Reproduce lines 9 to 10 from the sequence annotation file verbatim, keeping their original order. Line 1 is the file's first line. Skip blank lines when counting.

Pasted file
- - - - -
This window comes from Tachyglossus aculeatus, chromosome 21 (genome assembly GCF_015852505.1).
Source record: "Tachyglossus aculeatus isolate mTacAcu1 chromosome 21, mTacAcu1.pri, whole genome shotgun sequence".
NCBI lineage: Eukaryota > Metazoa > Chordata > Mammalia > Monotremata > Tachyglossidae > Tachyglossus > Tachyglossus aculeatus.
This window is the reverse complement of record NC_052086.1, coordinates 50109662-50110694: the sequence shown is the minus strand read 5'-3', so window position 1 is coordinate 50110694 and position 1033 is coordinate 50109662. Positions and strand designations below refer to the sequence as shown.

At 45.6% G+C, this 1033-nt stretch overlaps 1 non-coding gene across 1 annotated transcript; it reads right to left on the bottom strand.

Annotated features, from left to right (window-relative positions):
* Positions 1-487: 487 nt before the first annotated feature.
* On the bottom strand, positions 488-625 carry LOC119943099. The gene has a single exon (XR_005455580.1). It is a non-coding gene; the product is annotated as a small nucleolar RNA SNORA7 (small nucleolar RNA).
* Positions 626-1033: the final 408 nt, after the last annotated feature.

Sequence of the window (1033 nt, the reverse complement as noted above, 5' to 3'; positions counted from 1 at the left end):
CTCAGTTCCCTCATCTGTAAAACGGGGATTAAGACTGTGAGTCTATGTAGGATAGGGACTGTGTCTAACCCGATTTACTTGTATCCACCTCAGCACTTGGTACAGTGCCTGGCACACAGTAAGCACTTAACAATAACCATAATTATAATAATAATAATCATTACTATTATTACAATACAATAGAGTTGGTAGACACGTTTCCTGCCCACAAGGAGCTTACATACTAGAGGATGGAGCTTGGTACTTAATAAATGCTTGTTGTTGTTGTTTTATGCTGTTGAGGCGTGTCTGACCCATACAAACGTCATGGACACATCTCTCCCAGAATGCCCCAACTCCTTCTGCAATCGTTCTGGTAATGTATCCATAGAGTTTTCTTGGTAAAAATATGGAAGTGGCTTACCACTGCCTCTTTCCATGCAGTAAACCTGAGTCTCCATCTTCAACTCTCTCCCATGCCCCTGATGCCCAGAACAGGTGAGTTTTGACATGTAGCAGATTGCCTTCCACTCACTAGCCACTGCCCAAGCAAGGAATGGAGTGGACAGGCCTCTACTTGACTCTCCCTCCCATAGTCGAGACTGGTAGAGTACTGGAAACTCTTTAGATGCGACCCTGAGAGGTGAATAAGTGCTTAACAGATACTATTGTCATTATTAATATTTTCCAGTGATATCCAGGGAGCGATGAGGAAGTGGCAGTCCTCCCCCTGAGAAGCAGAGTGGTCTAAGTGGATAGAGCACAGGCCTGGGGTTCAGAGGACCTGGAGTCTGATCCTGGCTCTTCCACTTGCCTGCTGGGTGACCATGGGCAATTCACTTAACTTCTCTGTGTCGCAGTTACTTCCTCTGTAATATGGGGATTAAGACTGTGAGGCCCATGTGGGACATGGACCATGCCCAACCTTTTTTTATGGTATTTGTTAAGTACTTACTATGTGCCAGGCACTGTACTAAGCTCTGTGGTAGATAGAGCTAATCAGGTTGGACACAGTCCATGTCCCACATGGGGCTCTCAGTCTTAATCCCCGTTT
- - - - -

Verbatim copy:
* Positions 626-1033: the final 408 nt, after the last annotated feature.

Sequence of the window (1033 nt, the reverse complement as noted above, 5' to 3'; positions counted from 1 at the left end):